Let’s start with the massive impact of its monstrous brightness. Not only does this enable the SIM2 to produce much larger pictures than most projectors – and craft remarkably natural and punchy images even with ambient light in your room – it also helps the projector eke out every last bit of picture information during even the darkest or most starkly contrasted scenes, like those in the halls of the Goblin King in The Hobbit: An Unexpected Journey.
Images consistently achieve a sense of depth, texture, density, light/colour balance and simple naturalism that makes it hard to believe you’re not watching celluloid. The brightness of the Super Lumis also feeds into its colour reproduction, enabling it to give fuller, more vibrant expression to a Blu-ray’s colour palette.
I wouldn’t be saying any of this if the Super Lumis’s luminance power wasn’t joined by an excellent contrast performance. Here, the quality of its triple-chip DarkChip 4 system, light path and lens arrangement delivers a brilliant black level despite its radiant brightness. Projector heavyweight JVC gets blacker still with its DLA-X75 and DLA-X95 models, perhaps, but only while delivering a fraction of the SIM2's brightness and its attendant advantages.
Having tested multiple 4K products, including Sony’s VPL-VW1000ES projector, I'm impressed by how pristine the bigscreen visuals look on this Full HD model. The sense of pixel density, texture and detail in the images is gorgeous, seemingly proving the argument that lens flair and other picture factors are at least as important as native resolution.
3D delivery is exquisite. Texas Instruments' 144Hz Triple Flash active shutter system (you get four free pairs of spex) works in conjunction with the Super Lumis's potent lamp to showcase the incredibly rich detailing possible with quality Full HD 3D Blu-rays like The Hobbit... and Avatar. With its brightness and boosted contrast comes an accurate, deep and natural sense of depth in the 3D frame, adding scale to massive environments like Tolkien's subterranean caverns. And this is all achieved despite a reduction in brightness, caused by the glasses that is so considerable I suspect it could put some people off watching 3D. That would be a shame, as this is the most impressive 3D imaging device I've yet had in my demo room.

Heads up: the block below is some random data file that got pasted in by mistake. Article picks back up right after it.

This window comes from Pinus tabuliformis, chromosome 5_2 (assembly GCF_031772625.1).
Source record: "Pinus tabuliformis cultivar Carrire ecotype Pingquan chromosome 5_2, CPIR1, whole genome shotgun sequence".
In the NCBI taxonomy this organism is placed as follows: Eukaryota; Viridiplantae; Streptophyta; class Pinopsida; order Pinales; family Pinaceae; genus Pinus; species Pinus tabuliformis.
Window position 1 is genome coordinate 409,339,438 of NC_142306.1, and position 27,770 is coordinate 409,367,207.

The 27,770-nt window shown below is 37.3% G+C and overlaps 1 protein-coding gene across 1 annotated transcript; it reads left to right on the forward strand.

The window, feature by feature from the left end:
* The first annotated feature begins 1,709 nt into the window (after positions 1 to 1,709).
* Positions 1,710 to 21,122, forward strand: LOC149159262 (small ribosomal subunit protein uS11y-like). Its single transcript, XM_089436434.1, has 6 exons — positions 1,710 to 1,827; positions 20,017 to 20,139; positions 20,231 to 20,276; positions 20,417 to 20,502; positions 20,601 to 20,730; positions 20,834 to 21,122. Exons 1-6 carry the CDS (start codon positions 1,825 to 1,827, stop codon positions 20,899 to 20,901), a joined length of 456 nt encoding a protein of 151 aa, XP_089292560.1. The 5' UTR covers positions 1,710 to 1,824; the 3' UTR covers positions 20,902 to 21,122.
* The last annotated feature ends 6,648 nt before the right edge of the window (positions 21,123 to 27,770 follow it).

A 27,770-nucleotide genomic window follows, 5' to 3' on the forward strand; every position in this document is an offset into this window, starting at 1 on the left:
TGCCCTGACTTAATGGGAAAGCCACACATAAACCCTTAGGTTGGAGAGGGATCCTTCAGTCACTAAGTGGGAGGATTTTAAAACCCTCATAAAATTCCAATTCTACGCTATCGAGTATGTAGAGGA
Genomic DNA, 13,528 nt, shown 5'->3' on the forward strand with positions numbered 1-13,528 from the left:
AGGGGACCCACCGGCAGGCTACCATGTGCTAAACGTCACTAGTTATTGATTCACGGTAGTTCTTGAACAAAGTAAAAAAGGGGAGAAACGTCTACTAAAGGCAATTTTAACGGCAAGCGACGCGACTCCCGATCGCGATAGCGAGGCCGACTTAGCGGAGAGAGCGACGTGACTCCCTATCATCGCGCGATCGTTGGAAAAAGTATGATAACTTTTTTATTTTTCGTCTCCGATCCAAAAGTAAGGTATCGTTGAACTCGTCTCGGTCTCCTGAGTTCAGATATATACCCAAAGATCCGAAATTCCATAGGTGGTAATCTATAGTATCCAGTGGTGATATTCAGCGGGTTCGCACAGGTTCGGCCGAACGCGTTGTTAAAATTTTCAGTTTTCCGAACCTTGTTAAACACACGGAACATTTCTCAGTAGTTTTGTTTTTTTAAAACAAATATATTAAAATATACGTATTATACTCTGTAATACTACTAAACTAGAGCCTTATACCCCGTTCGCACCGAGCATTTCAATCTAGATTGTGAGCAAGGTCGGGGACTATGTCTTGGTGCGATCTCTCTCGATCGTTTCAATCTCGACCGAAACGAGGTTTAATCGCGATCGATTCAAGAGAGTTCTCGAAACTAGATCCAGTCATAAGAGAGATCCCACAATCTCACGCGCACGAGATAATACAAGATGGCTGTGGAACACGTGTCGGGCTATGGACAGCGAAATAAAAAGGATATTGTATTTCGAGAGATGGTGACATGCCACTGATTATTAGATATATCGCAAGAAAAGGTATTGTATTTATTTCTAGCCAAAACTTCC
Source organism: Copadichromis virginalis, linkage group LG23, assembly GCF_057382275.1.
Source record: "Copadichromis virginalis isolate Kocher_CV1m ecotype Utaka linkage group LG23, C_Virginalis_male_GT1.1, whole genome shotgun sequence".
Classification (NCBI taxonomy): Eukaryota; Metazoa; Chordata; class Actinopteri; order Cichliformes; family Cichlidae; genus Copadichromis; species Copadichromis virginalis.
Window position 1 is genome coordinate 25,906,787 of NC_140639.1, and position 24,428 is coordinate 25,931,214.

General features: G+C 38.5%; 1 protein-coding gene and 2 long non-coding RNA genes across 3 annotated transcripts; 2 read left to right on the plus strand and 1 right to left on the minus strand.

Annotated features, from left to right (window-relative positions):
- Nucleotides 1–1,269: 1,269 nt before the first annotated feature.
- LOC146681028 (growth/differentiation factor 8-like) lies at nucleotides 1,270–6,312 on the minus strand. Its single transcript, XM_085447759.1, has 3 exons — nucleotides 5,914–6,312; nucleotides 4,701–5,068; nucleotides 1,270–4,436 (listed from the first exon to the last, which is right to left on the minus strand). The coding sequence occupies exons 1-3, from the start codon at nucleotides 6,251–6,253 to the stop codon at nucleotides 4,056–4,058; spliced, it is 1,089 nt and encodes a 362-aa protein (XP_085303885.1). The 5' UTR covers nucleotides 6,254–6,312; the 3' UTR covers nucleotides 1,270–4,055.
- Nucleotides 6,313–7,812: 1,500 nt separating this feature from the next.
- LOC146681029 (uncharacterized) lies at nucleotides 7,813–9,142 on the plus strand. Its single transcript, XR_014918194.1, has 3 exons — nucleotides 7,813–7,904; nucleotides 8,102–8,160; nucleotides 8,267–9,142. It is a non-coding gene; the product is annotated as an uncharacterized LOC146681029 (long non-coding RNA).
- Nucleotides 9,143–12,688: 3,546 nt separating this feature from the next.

The Super Lumis isn’t completely perfect, however. All that lamp power can lead to some fairly potent fan noise if you’re using it at full tilt. SIM2 lets you adjust the output in 10W stages, though, so unless your room is cavernous or infiltrated by ambient light, you should consider dropping the output to its 310W or 320W level for 2D. This also helps disguise some faint dithering noise over fast-moving skin tones, and a slight tendency to draw attention to 24p judder when using the very highest brightness settings.
I also wasn’t blown away by the Super Lumis’s motion processing, which looks rather unnatural and artefacty even on its lowest power setting. But then most serious film fans wouldn’t dream of enabling such trickery anyway.
And then there's the price. On paper, the arrival of 4K should make the £37,000 ticket of this Full HD model a tough sell. Some will turn their nose up at it as they rush out to audition Sony's new VPL-VW500ES.
Yet the reality is that if you’re the sort of person for whom spending £37,000 on anything other than a mortgage is possible, the SIM2 Super Lumis is about as close as you can get to a commercial cinema experience without actually buying a commercial cinema projector. Or a commercial cinema, for that matter. High price, high-performance and highly impressive.
SIM2 Super Lumis
Price: £37,000 Approx
Highs: Jaw-dropping picture quality with both 2D and 3D images; beautiful design; superb setup flexibility
Lows: It runs noisily in high lamp modes; motion processing is best avoided; most of us will never be able to afford one; it's not 4K